• Women on the Line points a gender lens at conditions facing women on the poultry processing line.

Working poor

Millions of Americans work hard at jobs that do not sustain them and their families financially. Low-wage jobs do not pay enough to provide even a modest standard of living; do not offer adequate benefits to meet the demands of raising children; and leave workers unable to invest in paths to prosperity (like education) or to save for retirement.

Oxfam conducts vital and groundbreaking research that exposes the realities of life for the working poor.

  • Oxfam has sounded the alarm that it's well past time to raise the federal minimum wage, which has been stuck at the poverty wage of $7.25 an hour since 2007.
  • In 2014, we commissioned original research about how low-wage workers are concentrated in Congressional districts. We produced a report (Working Poor in America), and an online interactive map that illustrates the number and percentage of workers who would benefit from an increase in the minimum wage in each district.
  • In 2013, we published a report based on our survey that found that most low-wage workers barely scrape by month to month, are plagued by worries about meeting their families’ basic needs, and often turn to loans, credit card debt, pawn shops, and government programs just to get by.
  • Oxfam seeks to bring fresh perspectives and new ideas to the debate about poverty, and to shine a spotlight on the harsh reality. Our Voices on US Poverty initiative solicited and placed 20 op-eds in national media outlets, and hosted dynamic events on Capitol Hill in Washington, DC.

Gulf Coast recovery and restoration

In recent years, the people and the environment of the Gulf Coast have endured a series of terrible blows. When the BP oil spill hit in 2010, coastal communities were still reeling and recovering from several devastating hurricanes which killed hundreds of people, destroyed homes and businesses, battered wetlands, and decimated fishing beds and oyster reefs.

Oxfam America has deep roots in and long ties to communities in Mississippi and Louisiana, and we’ve been proud to work with people to recover, restore, and rebuild. Roughly 80 percent of US counties that experience persistent poverty are located in the five Gulf Coast states, and it is poor people who suffer disproportionately when disaster strikes.

Oxfam America has worked in the Gulf Coast region since launching its first-ever domestic humanitarian response, to Hurricane Katrina in 2005. Subsequently, we have partnered with organizations in Louisiana and Mississippi to help those affected by the disasters rebuild stronger, more resilient, and sustainable communities.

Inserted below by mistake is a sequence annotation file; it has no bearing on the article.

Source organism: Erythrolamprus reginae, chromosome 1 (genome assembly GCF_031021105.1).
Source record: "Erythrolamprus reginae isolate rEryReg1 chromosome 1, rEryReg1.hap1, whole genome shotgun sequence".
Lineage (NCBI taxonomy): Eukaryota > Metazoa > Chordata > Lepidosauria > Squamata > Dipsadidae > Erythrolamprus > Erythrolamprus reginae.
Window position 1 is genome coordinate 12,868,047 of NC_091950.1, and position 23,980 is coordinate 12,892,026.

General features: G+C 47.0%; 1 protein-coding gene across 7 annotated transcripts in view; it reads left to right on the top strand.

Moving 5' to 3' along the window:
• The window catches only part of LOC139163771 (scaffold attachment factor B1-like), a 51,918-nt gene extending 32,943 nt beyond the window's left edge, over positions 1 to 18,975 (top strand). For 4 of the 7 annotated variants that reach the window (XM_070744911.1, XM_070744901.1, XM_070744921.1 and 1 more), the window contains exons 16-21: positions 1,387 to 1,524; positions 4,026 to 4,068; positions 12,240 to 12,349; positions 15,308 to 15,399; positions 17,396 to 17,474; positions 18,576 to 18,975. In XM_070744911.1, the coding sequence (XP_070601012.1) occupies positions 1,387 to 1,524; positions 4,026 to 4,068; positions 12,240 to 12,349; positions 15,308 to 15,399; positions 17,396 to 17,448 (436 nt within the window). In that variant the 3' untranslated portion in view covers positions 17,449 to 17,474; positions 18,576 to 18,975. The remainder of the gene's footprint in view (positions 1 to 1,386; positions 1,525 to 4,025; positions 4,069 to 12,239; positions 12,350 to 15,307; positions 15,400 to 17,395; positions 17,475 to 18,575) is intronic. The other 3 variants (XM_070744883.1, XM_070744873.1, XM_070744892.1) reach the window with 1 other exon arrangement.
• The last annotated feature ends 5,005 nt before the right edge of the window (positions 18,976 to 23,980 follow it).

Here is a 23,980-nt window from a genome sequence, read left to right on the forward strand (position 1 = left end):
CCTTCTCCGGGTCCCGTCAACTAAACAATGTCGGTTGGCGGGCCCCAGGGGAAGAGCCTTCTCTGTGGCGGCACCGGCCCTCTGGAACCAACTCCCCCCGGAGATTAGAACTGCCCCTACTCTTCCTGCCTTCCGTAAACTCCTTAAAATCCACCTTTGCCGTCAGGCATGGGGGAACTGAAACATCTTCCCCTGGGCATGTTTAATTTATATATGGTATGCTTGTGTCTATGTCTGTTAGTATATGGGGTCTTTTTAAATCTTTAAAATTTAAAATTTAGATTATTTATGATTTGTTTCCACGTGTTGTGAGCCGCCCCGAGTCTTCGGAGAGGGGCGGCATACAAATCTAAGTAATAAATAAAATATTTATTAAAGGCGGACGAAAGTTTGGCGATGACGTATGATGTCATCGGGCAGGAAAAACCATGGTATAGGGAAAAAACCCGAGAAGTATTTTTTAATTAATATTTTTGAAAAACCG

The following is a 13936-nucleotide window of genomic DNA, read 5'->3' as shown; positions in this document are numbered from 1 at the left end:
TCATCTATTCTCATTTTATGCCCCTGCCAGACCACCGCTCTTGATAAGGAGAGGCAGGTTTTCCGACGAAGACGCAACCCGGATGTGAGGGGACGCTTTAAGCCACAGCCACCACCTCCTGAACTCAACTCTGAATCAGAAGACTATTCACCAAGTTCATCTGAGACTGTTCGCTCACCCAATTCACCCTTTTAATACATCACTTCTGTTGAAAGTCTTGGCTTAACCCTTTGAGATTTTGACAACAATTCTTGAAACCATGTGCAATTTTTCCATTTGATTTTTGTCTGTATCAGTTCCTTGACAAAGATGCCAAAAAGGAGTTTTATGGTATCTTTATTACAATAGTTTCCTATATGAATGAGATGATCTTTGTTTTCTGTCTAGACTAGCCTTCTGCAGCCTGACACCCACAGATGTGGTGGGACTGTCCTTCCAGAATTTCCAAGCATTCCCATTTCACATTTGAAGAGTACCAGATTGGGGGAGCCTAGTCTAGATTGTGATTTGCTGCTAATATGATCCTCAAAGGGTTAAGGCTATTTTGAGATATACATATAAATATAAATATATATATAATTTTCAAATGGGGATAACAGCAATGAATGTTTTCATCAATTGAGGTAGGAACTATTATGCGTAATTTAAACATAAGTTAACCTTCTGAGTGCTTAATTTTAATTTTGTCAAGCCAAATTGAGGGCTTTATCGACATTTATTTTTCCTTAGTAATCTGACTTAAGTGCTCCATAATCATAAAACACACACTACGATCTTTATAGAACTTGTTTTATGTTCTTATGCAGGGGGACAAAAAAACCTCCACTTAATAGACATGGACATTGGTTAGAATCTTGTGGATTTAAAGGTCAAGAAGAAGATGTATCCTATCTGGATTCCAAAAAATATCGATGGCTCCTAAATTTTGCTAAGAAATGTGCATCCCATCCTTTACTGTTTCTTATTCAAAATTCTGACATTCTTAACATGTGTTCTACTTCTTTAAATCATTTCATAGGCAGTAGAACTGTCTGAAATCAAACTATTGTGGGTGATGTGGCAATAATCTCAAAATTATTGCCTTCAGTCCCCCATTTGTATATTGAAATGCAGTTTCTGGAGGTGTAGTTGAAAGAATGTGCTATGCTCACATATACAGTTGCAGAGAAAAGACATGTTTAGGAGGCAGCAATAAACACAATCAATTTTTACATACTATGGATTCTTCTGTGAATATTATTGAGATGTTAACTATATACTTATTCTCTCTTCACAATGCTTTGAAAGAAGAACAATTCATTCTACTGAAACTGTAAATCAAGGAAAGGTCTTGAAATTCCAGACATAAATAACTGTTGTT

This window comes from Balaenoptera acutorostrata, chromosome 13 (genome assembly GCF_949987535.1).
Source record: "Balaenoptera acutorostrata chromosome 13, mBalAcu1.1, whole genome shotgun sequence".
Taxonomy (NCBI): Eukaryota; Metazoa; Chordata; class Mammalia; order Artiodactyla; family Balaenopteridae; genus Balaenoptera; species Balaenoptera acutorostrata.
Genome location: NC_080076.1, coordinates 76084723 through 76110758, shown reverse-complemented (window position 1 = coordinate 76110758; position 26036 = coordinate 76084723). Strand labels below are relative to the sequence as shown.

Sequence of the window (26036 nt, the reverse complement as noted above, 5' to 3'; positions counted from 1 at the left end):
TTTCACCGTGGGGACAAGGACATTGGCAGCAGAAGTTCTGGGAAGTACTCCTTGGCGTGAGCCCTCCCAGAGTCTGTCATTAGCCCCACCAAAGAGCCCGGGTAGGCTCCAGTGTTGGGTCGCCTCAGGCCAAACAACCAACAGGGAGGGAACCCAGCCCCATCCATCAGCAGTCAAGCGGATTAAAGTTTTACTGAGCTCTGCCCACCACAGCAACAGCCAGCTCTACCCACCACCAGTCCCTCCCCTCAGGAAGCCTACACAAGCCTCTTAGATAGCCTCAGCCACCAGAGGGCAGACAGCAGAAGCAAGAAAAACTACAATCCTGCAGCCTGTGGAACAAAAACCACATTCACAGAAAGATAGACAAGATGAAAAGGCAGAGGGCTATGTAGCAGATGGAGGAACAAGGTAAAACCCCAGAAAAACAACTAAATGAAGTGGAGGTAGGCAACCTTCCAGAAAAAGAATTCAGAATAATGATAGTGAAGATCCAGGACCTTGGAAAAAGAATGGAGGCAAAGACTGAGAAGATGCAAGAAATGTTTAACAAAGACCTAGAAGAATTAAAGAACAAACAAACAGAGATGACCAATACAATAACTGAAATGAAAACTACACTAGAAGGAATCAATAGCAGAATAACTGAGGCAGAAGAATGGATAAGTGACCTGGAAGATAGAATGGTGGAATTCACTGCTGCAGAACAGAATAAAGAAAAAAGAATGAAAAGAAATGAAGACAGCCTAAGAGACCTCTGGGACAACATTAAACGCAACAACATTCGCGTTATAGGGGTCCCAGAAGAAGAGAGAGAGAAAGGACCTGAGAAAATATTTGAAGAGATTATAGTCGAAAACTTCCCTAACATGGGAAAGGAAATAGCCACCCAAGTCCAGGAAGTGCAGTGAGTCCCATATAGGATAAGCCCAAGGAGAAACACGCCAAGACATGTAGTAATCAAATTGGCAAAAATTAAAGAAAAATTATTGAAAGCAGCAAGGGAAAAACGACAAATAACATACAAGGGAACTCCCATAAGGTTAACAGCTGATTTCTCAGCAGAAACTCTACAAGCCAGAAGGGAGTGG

• Oxfam is currently launching a Good Jobs program in Louisiana and Mississippi, with the goals of strengthening job quality, work support, and worker competitiveness to access good jobs 
  • Our Gulf Coast Recovery and Restoration program combines financial support to key partner organizations with on-the-ground technical assistance as it focuses on addressing long-standing regional issues, including coastal restoration and economic development based on green jobs that employ local workers.
  • Oxfam played a crucial role in advocating for passage of the RESTORE Act. Under this historic measure, 80 percent of the civil fines (as much as $20 billion), imposed under the Clean Water Act from the 2010 BP oil spill, will go to the Gulf Coast states to restore vulnerable communities, ecosystems, and local economies. 

Goals & priorities

Oxfam’s work in the US aims to expose and address the realities of domestic poverty—the causes, ramifications, and potential remedies. We work with others to develop solutions: partners on the ground; governments at local, state, and federal levels; and private sector actors. We work to:

  • Shine a spotlight on the realities of poverty in our country through media, events, publications, and research.
  • Raise the voices of women and men living in poverty to tell their stories and advocate for pragmatic solutions.
  • Support programs that promote opportunities for the most vulnerable (for example, job training in the Gulf Coast that provides skills needed in the new restoration economy).
  • Collaborate with partners that organize the most vulnerable groups of people to speak up for their rights and stand up for better wages and improved conditions.
  • Find innovative ways to bring together the many groups that have interests in building better solutions: private sector actors, consumer advocates, working people.
  • Explore and expose the particular challenges for poor women, working women, and families.

Achievements so far

Equitable Food Initiative (EFI)

Oxfam spearheaded the formation of the Equitable Food Initiative (EFI), a multi-stakeholder initiative that has the potential to improve the lives of hundreds of thousands of farmworkers. EFI brings together workers, growers, and retailers in the effort to produce healthier, more responsibly grown fruits and vegetables. As produce farms comply with the EFI Standard, the entire food system sees benefits, all the way from farmworkers to consumers.